These hazards bracket the extremes on a continuum ranging from high-magnitude, low-frequency events, as represented by Lake Sarez itself, to low-magnitude, high-frequency events, such as rockfalls, debris flows, and seasonal flooding, faced by virtually all villages every year. A high-magnitude, low-frequency event, such as a major earthquake or an outburst flood, would totally overwhelm the existing response capabilities of the region, probably as far downstream as the Aral Sea, and would require massive assistance from the international community. On the other hand, the low-magnitude, high-frequency events are usually dealt with at the local or regional level; minimal assistance, in the form of enhancement of the rudimentary emergency response infrastructure that already exists, would greatly improve the lives of the local mountain people. The possibility of a major outburst flood from Lake Sarez has received sufficient attention to produce at least gross estimates of its consequent social and economic damages; such, in effect, would represent one of the largest natural catastrophes in human history. However, the cumulative costs of the annual cycle of rockfalls, debris flows, avalanches, and flooding remain unstudied and unquantified. This element of the problem is the more acute because the Ismaili communities along the Bartang River, numbering about 7000 persons, are already under severe stress since the withdrawal of Soviet support.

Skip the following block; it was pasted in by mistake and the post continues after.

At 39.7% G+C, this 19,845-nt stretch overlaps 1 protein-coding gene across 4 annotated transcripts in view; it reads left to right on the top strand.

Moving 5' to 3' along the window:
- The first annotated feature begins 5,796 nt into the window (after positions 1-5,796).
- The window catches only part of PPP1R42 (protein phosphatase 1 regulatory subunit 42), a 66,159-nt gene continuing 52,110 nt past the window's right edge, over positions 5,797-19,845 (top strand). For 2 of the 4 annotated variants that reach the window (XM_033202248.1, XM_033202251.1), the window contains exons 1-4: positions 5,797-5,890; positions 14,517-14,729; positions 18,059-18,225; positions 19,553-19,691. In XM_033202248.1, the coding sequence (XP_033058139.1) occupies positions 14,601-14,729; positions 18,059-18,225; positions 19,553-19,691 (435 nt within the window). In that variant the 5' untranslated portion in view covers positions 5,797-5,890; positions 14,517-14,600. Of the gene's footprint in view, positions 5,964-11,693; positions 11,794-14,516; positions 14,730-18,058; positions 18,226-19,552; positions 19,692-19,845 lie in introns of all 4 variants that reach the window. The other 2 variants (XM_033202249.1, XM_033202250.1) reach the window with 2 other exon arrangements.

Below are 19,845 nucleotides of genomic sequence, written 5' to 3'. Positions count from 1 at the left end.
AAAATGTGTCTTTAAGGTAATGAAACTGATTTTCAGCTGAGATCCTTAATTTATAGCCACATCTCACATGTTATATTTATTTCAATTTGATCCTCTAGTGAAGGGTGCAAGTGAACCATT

A proposed plan of action

The consensus of the members of the June 1999 reconnaissance was that there are no simple, near-term technical solutions to the hazard represented by Lake Sarez. The most appropriate immediate responses should be the following:

  1. The design and installation of an early warning system to alert inhabitants of the upper Amu Darya basin of the likelihood of any outburst flood;

  2. The initiation of a monitoring program at Lake Sarez to provide continuous information on the hydrology of the lake and on the stability of the Usoi Dam and surrounding mountain slopes;

  3. Development of a series of flood scenarios to determine the degree of risk and vulnerability of downstream villages and infrastructure;

  4. The assemblage, organization, and analysis of all existing information using remote sensing and Geographic Information System (GIS) technology; and